We just went through a very divisive national election. But historically, we here in the Crescenta Valley are no strangers to divisive politics of national impact. As a matter of fact, our little community hosted one of the initial battles of Cold War domestic politics in the form of a minor face-off between members of the Glendale American Legion and a local celebrity of leftist causes, Hugh Hardyman. That minor “battle” made national headlines. But more about that later. First, let’s talk a little about the background of La Crescenta resident and political firebrand, Hugh Hardyman.
To get a feel for who Hardyman was we have to go all the way back to 1923, when our nation was embroiled in conflicts over labor versus capitalist conglomerates, punctuated by anarchist bomb plots. Upton Sinclair was a leader in liberal causes, having made his mark nationally with the publication of his novel “The Jungle” in 1906, which exposed the unsanitary and disgusting practices of the meat-packing industry. This led directly to the creation of the Food and Drug Administration.
In 1923, Sinclair took on the cause of a dockworker’s strike in San Pedro that had been broken by the LAPD and members of the Ku Klux Klan. He asked permission to hold a public meeting about the strike from then Mayor George Cryer, who pounded his desk, ranted about foreigners ruining our country, and vowed to arrest Sinclair if he spoke.
As an aside, Cryer’s family were briefly pioneers in La Crescenta and little Georgey was in the first class of La Crescenta Elementary School. His name can be found on the plaque in front of the old school bell in front of today’s La Crescenta Elementary, located at La Crescenta and Prospect. Well worth a visit! His reign as Mayor of LA was marred with significant allegations of corruption, and portrayals of him as a corrupt Tammany Hall-style political boss are rife in LA themed literature, from Raymond Chandler novels to the recent feature film “The Changeling.” That’s CV’s legacy to LA political history!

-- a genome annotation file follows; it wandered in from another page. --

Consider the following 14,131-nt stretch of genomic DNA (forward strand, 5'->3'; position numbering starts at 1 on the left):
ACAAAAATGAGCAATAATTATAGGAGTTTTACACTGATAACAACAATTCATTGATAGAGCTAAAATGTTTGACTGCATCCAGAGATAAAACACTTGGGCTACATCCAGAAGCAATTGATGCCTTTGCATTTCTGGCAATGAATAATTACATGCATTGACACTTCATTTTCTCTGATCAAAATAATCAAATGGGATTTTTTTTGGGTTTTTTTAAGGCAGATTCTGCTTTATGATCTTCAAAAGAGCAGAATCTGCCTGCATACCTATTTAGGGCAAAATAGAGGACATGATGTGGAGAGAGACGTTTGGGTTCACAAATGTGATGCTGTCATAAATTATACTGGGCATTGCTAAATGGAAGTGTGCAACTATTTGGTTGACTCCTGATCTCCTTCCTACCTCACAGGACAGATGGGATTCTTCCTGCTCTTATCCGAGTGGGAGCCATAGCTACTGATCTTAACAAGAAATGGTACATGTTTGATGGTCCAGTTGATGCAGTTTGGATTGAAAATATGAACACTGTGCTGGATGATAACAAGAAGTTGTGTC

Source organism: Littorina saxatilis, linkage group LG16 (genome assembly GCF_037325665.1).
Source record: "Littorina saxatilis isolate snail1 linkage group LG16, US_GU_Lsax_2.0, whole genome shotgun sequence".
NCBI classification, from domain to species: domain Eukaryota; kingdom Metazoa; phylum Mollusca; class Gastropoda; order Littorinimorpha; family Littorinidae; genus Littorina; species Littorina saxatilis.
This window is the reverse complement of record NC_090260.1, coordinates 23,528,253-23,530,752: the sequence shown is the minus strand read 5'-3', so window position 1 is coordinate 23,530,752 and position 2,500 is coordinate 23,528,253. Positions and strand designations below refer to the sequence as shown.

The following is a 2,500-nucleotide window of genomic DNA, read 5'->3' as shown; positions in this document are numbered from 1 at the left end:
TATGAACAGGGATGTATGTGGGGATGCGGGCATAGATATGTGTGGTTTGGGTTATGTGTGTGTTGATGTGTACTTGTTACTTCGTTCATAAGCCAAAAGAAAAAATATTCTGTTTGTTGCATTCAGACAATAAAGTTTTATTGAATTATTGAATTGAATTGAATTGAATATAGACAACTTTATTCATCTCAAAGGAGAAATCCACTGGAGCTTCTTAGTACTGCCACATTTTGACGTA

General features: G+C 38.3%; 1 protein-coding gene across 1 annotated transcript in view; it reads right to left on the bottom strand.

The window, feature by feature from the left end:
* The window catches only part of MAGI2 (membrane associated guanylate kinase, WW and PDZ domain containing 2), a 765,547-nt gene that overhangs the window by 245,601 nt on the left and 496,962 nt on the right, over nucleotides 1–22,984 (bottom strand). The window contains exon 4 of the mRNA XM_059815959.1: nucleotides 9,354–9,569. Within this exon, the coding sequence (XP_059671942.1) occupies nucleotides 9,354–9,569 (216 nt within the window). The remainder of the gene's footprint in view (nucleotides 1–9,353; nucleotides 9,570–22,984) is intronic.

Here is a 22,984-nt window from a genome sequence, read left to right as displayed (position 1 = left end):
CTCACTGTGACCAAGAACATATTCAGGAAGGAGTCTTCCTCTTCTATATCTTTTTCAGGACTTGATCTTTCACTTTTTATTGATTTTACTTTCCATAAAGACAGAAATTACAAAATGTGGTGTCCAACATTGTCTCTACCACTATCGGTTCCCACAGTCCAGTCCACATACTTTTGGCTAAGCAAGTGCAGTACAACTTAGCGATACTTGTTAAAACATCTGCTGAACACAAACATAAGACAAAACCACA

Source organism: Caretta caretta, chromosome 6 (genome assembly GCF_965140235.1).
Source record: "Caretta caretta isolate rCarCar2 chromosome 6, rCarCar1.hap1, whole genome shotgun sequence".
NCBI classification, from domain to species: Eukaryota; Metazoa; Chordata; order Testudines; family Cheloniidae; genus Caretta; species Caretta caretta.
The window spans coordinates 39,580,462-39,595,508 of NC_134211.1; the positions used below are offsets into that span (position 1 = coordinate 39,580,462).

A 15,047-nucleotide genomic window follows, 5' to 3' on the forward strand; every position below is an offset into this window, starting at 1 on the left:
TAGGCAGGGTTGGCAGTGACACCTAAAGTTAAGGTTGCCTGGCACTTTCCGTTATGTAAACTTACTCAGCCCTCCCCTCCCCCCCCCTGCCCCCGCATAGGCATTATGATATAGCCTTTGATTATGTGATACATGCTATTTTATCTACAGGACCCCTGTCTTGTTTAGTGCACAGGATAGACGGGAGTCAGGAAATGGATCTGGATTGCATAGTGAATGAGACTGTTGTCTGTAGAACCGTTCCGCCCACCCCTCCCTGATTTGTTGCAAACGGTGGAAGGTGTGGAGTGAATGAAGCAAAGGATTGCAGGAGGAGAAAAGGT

Anyway, undaunted, Sinclair mounted a platform before a small crowd on Liberty Hill near the docks in San Pedro. He began to read the Bill of Rights, and ironically as he read the First Amendment that guarantees the right to free speech, he was arrested by the LAPD. His brother-in-law took the platform and began to read from the Declaration of Independence, and was also promptly arrested. Another supporter took his place, and protested the injustice, for which he was manacled. Next La Crescenta’s own Hugh Hardyman, took the stage and innocently remarked “This is a most delightful climate,” knowing that even a public comment on the weather would result in his immediate arrest.
The four were held incommunicado for 18 hours, on “suspicion of criminal syndicism” (whatever that means) until public pressure allowed a lawyer to arrange bail. They were never charged. From this incident the ACLU of Southern California was formed and is still a leading political force. A large plaque commemorating this significant event in LA history is at the site of Liberty Hill in San Pedro today.
Upton Sinclair lived in Pasadena, so it was only natural that Hardyman continued their involvement. Hardyman led a small cadre of left-leaning politicos right here in the very conservative Crescenta Valley. He was a leader of the Crescenta-Canada Democratic Club, and was active with the Progressive Citizens of America, a meteoric political movement that advocated immediately post-WWII for negotiations with the Soviet Union to slow down the quickly accelerating Cold War. He hosted political meetings at his home in the 2300 block of El Moreno Street, featuring speakers such as Nobel Prize-winning Professor Linus Pauling, advocating demilitarization of our relations in Europe. It was these meetings that raised the ire of local conservatives and set the stage for an inevitable showdown, known nationally as “The Battle of La Crescenta,” and locally as “The Battle of El Moreno Street.” More on that next week.